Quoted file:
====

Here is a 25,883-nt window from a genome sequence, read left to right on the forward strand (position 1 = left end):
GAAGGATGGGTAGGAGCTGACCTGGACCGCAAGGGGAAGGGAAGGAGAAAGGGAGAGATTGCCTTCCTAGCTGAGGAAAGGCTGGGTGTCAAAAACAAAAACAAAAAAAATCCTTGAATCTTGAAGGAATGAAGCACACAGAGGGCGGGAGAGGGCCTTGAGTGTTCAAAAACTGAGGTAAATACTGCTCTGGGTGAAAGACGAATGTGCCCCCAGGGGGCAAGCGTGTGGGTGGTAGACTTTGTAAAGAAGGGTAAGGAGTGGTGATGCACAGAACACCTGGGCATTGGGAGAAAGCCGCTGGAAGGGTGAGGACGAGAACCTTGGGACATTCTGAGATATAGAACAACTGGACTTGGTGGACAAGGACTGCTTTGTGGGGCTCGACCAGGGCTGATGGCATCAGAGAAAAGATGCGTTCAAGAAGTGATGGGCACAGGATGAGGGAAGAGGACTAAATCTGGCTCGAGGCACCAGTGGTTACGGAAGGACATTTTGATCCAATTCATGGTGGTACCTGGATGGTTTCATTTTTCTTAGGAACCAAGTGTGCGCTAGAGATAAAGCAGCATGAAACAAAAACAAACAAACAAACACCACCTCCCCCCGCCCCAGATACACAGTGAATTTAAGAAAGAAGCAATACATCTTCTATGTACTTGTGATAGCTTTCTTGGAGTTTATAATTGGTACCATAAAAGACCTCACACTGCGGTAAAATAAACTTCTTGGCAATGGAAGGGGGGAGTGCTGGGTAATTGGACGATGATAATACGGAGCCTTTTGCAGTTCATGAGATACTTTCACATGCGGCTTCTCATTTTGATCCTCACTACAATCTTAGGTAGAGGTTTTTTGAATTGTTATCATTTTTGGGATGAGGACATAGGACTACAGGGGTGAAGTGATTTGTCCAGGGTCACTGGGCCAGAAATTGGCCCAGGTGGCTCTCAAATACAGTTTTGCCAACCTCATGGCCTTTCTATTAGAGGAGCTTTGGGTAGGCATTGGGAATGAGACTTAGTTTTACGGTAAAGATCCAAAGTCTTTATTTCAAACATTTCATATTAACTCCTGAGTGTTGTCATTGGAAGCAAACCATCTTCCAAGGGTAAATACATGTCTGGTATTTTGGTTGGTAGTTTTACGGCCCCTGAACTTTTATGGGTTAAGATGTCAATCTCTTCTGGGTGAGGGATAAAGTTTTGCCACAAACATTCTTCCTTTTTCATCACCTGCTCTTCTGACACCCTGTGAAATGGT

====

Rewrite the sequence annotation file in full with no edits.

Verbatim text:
Here is a 25,883-nt window from a genome sequence, read left to right on the forward strand (position 1 = left end):
GAAGGATGGGTAGGAGCTGACCTGGACCGCAAGGGGAAGGGAAGGAGAAAGGGAGAGATTGCCTTCCTAGCTGAGGAAAGGCTGGGTGTCAAAAACAAAAACAAAAAAAATCCTTGAATCTTGAAGGAATGAAGCACACAGAGGGCGGGAGAGGGCCTTGAGTGTTCAAAAACTGAGGTAAATACTGCTCTGGGTGAAAGACGAATGTGCCCCCAGGGGGCAAGCGTGTGGGTGGTAGACTTTGTAAAGAAGGGTAAGGAGTGGTGATGCACAGAACACCTGGGCATTGGGAGAAAGCCGCTGGAAGGGTGAGGACGAGAACCTTGGGACATTCTGAGATATAGAACAACTGGACTTGGTGGACAAGGACTGCTTTGTGGGGCTCGACCAGGGCTGATGGCATCAGAGAAAAGATGCGTTCAAGAAGTGATGGGCACAGGATGAGGGAAGAGGACTAAATCTGGCTCGAGGCACCAGTGGTTACGGAAGGACATTTTGATCCAATTCATGGTGGTACCTGGATGGTTTCATTTTTCTTAGGAACCAAGTGTGCGCTAGAGATAAAGCAGCATGAAACAAAAACAAACAAACAAACACCACCTCCCCCCGCCCCAGATACACAGTGAATTTAAGAAAGAAGCAATACATCTTCTATGTACTTGTGATAGCTTTCTTGGAGTTTATAATTGGTACCATAAAAGACCTCACACTGCGGTAAAATAAACTTCTTGGCAATGGAAGGGGGGAGTGCTGGGTAATTGGACGATGATAATACGGAGCCTTTTGCAGTTCATGAGATACTTTCACATGCGGCTTCTCATTTTGATCCTCACTACAATCTTAGGTAGAGGTTTTTTGAATTGTTATCATTTTTGGGATGAGGACATAGGACTACAGGGGTGAAGTGATTTGTCCAGGGTCACTGGGCCAGAAATTGGCCCAGGTGGCTCTCAAATACAGTTTTGCCAACCTCATGGCCTTTCTATTAGAGGAGCTTTGGGTAGGCATTGGGAATGAGACTTAGTTTTACGGTAAAGATCCAAAGTCTTTATTTCAAACATTTCATATTAACTCCTGAGTGTTGTCATTGGAAGCAAACCATCTTCCAAGGGTAAATACATGTCTGGTATTTTGGTTGGTAGTTTTACGGCCCCTGAACTTTTATGGGTTAAGATGTCAATCTCTTCTGGGTGAGGGATAAAGTTTTGCCACAAACATTCTTCCTTTTTCATCACCTGCTCTTCTGACACCCTGTGAAATGGT